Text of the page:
Contributed by Teresa Schneider
On a recent socially-distanced walk with 2 girlfriends, one of my friends shared that she was considering turning down a job offer in a new, exciting industry she was highly qualified for while we both nodded sympathetically, even encouragingly. At that moment, despite agreeing with my friend’s rationale - she needed her energy for her 2 young kids and surviving the pandemic - all I could think was how much my 20-something self would have been shocked at this turn of events. My other friend was planning on leaving her profession altogether. I, myself, had just committed to scaling back my hours in a business I co-founded to 30 hours a week for the sake of my mental health. Why weren’t we - educated, strong, intelligent women - all leaning in?
The pandemic and financial reasons aside, I reflected on other things myself and my collective social circle had endured; miscarriages, divorces, the workplace motherhood penalty, anxiety and depression.
So I turned to my friends and lamented - why did not one warn us that our 30’s would be so hard?
Each decade of a woman’s life is stereotyped in it’s own way; the teens are for rebelling; the 20’s are for partying, college, and finding a career; the 30’s are for settling down, and the 40’s are for mid-life crises and PTA meetings. The 30’s appear to be a quaint lull in activity between the twin peaks of the first burst of adult freedom and the drudgery of adulting.
We all come about our lives with different timing, but I couldn’t help but be struck with the monumental shifts my friends and I were going through. The 30’s have clearly not been given their due! The truth is, we needed every little bit of strength we had to get through each day. The tool set we need to survive each decade, each phase of life, changes as our lives do.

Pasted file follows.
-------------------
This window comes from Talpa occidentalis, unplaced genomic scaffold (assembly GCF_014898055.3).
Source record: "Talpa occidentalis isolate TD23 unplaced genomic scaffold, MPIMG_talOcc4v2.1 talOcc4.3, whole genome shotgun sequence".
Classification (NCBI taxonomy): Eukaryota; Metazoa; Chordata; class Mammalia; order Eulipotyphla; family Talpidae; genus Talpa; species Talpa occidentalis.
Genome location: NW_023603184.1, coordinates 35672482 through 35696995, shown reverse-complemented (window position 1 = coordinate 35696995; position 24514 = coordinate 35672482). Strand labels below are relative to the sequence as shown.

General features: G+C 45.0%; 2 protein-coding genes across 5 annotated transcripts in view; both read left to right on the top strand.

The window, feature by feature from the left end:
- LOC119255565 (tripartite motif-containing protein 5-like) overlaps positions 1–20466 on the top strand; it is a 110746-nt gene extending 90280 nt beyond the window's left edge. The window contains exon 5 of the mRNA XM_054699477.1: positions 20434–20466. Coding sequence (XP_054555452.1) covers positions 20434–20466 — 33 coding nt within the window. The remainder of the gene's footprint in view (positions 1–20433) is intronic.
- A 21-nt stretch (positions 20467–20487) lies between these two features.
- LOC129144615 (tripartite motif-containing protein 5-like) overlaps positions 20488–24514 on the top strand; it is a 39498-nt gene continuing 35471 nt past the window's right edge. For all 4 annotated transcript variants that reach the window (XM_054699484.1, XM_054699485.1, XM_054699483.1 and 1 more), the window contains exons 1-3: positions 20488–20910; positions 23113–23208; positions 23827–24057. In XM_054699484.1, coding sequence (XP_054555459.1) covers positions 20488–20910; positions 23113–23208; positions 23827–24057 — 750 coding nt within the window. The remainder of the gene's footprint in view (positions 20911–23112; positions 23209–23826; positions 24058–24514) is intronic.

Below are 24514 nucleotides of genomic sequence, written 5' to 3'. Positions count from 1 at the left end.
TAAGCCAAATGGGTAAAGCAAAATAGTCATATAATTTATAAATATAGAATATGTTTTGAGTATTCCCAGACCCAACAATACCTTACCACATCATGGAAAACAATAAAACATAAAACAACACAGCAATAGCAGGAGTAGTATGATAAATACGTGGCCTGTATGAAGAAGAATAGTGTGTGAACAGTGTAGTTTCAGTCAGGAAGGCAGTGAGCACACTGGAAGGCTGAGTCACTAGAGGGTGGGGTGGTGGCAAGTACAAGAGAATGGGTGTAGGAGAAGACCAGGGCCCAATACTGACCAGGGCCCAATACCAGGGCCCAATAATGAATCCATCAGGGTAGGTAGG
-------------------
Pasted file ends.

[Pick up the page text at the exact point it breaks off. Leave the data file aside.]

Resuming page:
The stereotypes do little justice to the realities of growing up. For many, the 30’s are when we transition from caring just for ourselves (not that we did that so well in our 20’s!) to caring for other people. Partners, children, and aging parents all potentially enter the picture, sometimes all at once, and none come with comprehensive guidebooks (or the energy to read them, let alone act on them). The self-care of our 20’s no longer works (enter the Disheveled Wine Mom meme) so our support systems for ourselves - as well as our families - need a complete overhaul.
It all sounds so predictable, but the truth is it blindsided me and many of my friends. We slowly evolved into new people with new needs. I jokingly tell people that my 20’s something self would have rolled her eyes at two of the things I treasure most in my 30’s: exercise and therapy.
At 38, I’m not sure I’ve really gathered all the coping strategies I need to survive my 30’s; who knows what is around the next corner? But I do know that all those hard times helped me find some strategies, which is a lot more than I had in my 20’s. It’s a journey, unexpected in many ways, and a welcome one; even if I had been warned, I wouldn’t have internalized what was really coming.
Would we do it all again? Absolutely! Challenge begets reward, and I’ve never felt so grateful as I have in my 30’s. But it doesn’t mean it’s easy, or simple, or all that much fun.
Now someone please tell us what is coming in our 40’s?